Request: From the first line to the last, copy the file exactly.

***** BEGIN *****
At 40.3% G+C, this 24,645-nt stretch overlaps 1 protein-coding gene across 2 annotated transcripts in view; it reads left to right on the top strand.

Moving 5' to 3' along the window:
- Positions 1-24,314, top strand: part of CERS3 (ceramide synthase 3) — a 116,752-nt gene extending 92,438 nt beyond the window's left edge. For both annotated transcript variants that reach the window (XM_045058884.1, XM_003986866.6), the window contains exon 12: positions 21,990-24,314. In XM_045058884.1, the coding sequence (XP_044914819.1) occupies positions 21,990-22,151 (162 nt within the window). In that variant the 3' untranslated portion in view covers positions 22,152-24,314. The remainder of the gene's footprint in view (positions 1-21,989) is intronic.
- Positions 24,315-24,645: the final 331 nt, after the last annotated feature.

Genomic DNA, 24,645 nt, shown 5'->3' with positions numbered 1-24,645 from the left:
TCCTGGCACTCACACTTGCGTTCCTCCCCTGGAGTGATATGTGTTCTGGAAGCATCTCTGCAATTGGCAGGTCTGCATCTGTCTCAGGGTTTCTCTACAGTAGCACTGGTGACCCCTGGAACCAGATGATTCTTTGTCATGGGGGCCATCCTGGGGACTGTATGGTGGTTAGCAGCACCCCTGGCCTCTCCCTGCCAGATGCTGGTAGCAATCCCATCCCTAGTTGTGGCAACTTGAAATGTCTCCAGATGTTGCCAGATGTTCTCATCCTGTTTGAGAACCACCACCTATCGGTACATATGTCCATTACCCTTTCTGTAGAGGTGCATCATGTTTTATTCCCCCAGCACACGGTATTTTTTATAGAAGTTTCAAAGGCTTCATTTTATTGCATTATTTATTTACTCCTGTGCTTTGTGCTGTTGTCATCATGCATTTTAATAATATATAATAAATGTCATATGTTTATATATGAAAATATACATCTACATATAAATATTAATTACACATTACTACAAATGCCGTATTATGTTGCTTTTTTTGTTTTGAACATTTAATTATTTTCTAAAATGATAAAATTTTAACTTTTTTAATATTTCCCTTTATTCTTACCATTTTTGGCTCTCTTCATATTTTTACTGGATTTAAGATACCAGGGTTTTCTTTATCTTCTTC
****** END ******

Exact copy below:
At 40.3% G+C, this 24,645-nt stretch overlaps 1 protein-coding gene across 2 annotated transcripts in view; it reads left to right on the top strand.

Moving 5' to 3' along the window:
- Positions 1-24,314, top strand: part of CERS3 (ceramide synthase 3) — a 116,752-nt gene extending 92,438 nt beyond the window's left edge. For both annotated transcript variants that reach the window (XM_045058884.1, XM_003986866.6), the window contains exon 12: positions 21,990-24,314. In XM_045058884.1, the coding sequence (XP_044914819.1) occupies positions 21,990-22,151 (162 nt within the window). In that variant the 3' untranslated portion in view covers positions 22,152-24,314. The remainder of the gene's footprint in view (positions 1-21,989) is intronic.
- Positions 24,315-24,645: the final 331 nt, after the last annotated feature.

Genomic DNA, 24,645 nt, shown 5'->3' with positions numbered 1-24,645 from the left:
TCCTGGCACTCACACTTGCGTTCCTCCCCTGGAGTGATATGTGTTCTGGAAGCATCTCTGCAATTGGCAGGTCTGCATCTGTCTCAGGGTTTCTCTACAGTAGCACTGGTGACCCCTGGAACCAGATGATTCTTTGTCATGGGGGCCATCCTGGGGACTGTATGGTGGTTAGCAGCACCCCTGGCCTCTCCCTGCCAGATGCTGGTAGCAATCCCATCCCTAGTTGTGGCAACTTGAAATGTCTCCAGATGTTGCCAGATGTTCTCATCCTGTTTGAGAACCACCACCTATCGGTACATATGTCCATTACCCTTTCTGTAGAGGTGCATCATGTTTTATTCCCCCAGCACACGGTATTTTTTATAGAAGTTTCAAAGGCTTCATTTTATTGCATTATTTATTTACTCCTGTGCTTTGTGCTGTTGTCATCATGCATTTTAATAATATATAATAAATGTCATATGTTTATATATGAAAATATACATCTACATATAAATATTAATTACACATTACTACAAATGCCGTATTATGTTGCTTTTTTTGTTTTGAACATTTAATTATTTTCTAAAATGATAAAATTTTAACTTTTTTAATATTTCCCTTTATTCTTACCATTTTTGGCTCTCTTCATATTTTTACTGGATTTAAGATACCAGGGTTTTCTTTATCTTCTTC